Philips and Grundig end distribution of the Video 2000 home video format after losing out to VHS (1988)

CD Video (1988 – 1992)

CD Video 8-inch disc (1988 – 1992)

CD Video 12-inch disc (1988 – 1992)

Extended Definition Beta (1988 – early 1990s)

D2 (1988 – 2000s)

Hi8 (1989 – 2007)

Sony CRVdisc (late 1980s – late 1990s)

1990s

Video Single Disc (1990 – 1991)

LaserJuke (1990 – 2002)

D3 (1991 – early 2000s)

Sony ceases production of Betamax VCRs for the US market (1993)

CD-i Digital Video (1993 – 1994)

Digital Betacam (1993 – 2016)

Video CD (1993 – 2000s)

W-VHS is launched in Japan and becomes the first consumer video format to record in high-definition (1994)

W-VHS (1994 – late 1990s)

D5 /D5 HD (1994 – late 2000s)

Digital-S / D-9 (1995 – early 2000s)

MiniDV (1995 – late 2000s)

DVCPRO (1995 – early 2010s)

Betacam SX (1996 – 2007)

DVCAM (1996 – )

DVD-Video is launched in Japan (1996)

DVD-Video (1996 – )

DVD-Video is launched in the US (1997)

MovieCD (1997 – late 1990s)

DVCPRO50 (1997 – early 2010s)

HDCAM (1997 – 2016)

Mini DVD-R (1997 – )

DVD-Video is launched in the UK and Europe (1998)

DVD-RAM (1998 – mid 2000s)

Interactive DVD (1998 – )

DVD-10 / double-sided DVD (1998 – )

DIVX (Digital Video Express) (1998 – 1999)

Sony Ruvi (1998 – 1999)

D-VHS (1998 – 2007)

VinylVideo (1998 – 2003, 2018 – )

Sony MD Data2 / MD View (1999 – early 2000s)

Digital 8 (1999 – 2007)

DVD single (1999 – 2010)

2000s

DVCPRO HD (2000 – early 2010s)

MicroMV (2001 – 2006)

Superbit (2001 – 2007)

MPEG IMX (2001 – 2016)

Worldwide production of DVD-Video discs surpasses that of VHS tapes (2002)

Sony stops producing Betamax video cassette recorders (2002)

D-Theater (2002 – 2004)

DVD-Video rentals outstrip those of VHS in the US (2003)

VideoNow (2003 – 2004)

Flexplay (2003 – 2009)

HDV (2003 – 2011)

HDCAM SR (2003 – 2016)

Professional Disc (2003 – )

AniMini DVD (2004)

miniDVD (2004 – 2006)

VideoNow Color (2004 – 2006)

Nintendo Game Boy Advance Video (2004 – 2007)

Universal Media Disk (2004 – 2011)

DualDisc (2005 – 2009)

HD DVD and Blu-ray, two competing high-definition optical disc formats are launched, starting a brief format war that ended in early 2008 when Toshiba ceased development of the HD DVD format (2006)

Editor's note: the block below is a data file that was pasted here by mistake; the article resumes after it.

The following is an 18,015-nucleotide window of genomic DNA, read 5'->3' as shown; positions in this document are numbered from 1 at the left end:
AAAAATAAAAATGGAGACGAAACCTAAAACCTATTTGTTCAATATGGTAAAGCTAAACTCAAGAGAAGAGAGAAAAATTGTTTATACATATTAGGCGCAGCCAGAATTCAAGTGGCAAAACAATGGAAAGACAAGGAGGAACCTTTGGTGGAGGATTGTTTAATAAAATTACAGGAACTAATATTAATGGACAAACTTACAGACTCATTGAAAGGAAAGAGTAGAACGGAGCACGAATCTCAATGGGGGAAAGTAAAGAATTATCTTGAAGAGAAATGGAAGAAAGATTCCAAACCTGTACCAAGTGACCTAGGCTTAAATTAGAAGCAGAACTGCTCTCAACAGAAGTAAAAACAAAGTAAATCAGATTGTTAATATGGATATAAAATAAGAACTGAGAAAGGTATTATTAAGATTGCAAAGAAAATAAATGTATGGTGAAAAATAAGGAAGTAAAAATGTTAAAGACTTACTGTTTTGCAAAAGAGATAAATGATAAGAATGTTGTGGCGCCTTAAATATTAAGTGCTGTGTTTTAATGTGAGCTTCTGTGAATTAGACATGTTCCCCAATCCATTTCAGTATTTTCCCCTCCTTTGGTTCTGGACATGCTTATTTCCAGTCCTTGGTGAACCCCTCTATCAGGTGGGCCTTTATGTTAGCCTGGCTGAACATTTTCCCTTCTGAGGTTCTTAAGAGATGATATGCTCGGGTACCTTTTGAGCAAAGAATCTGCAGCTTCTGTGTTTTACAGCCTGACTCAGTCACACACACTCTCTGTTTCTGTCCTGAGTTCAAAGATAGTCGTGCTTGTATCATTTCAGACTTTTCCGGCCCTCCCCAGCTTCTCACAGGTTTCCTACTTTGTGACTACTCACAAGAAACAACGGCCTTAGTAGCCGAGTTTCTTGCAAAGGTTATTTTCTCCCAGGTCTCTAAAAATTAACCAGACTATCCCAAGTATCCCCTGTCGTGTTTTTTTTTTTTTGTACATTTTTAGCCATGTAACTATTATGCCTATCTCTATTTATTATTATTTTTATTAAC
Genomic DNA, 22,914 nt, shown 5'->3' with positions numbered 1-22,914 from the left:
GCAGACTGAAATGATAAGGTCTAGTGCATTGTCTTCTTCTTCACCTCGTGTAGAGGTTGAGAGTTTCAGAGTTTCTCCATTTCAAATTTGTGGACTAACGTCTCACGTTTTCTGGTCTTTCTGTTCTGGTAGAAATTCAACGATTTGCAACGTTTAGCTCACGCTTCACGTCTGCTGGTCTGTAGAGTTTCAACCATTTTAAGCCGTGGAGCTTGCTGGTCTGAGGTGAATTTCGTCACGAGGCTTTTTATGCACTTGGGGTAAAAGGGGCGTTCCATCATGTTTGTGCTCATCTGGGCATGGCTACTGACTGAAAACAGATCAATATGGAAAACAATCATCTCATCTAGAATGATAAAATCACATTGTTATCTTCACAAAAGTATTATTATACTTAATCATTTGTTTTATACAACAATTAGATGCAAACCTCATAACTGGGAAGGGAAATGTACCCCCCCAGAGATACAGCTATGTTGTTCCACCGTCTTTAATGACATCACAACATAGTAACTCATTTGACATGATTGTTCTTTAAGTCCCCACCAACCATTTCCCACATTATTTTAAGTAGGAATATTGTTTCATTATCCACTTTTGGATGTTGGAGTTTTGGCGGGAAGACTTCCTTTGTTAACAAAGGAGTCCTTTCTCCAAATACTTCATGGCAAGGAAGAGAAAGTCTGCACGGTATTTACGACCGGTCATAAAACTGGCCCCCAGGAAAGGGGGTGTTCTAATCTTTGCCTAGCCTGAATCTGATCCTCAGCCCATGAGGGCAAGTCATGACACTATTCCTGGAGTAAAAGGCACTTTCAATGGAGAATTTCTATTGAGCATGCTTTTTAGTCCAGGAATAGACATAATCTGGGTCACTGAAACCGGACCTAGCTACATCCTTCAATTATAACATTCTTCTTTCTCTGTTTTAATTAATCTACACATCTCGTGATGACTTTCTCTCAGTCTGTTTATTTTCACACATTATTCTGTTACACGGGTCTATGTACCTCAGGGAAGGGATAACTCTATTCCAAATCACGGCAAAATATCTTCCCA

The last major film, ‘A History of Violence’, is released on VHS (2006)

HD DVD (2006 – 2008)

HD DVD/DVD Combo Format (2006 – 2008)

Blu-ray Disc (2006 – )

Blu-ray Disc Recordable (BD-R) (2006 – )

Blu-ray Recordable Erasable (BD-RE) (2006 – )

HD VMD (2007 – 2008)

Netflix launches its streaming video service (2007)

JVC, the company that invented the VHS format, ceases production of standalone VHS video cassette recorders (VCRs) (2008)

Toshiba announces it will no longer manufacture or market HD DVD players or disc drives, ending the format war with Blu-ray (2008)

SxS (2008 – )

Pioneer ceases production of its remaining LaserDisc players (2009)

2010s

Blu-ray 3D (2010 – )

Blockbuster goes into administration in the UK (2013)

Sony announces that it will discontinue the PlayStation Portable, the only device that used Sony’s own UMD (Universal Media Disc) optical disc that could contain video games, feature-length films, or music (2014)

Sony ceases production of Betamax cassettes (2015)

4K Ultra HD Blu-ray Disc (2016 – )

Funai Electronics, the last company to make VHS video cassette recorders, ceases production of them (2016)

Sony discontinues its remaining ½-inch professional video tape recorders, including Digital BetacamMPEG IMXHDCAM and HDCAM SR formats (2016)

Amazon in the UK ends its LoveFilm by Post DVD and Blu-ray disc rental service citing the decreased demand for disc rental due to streaming (2017)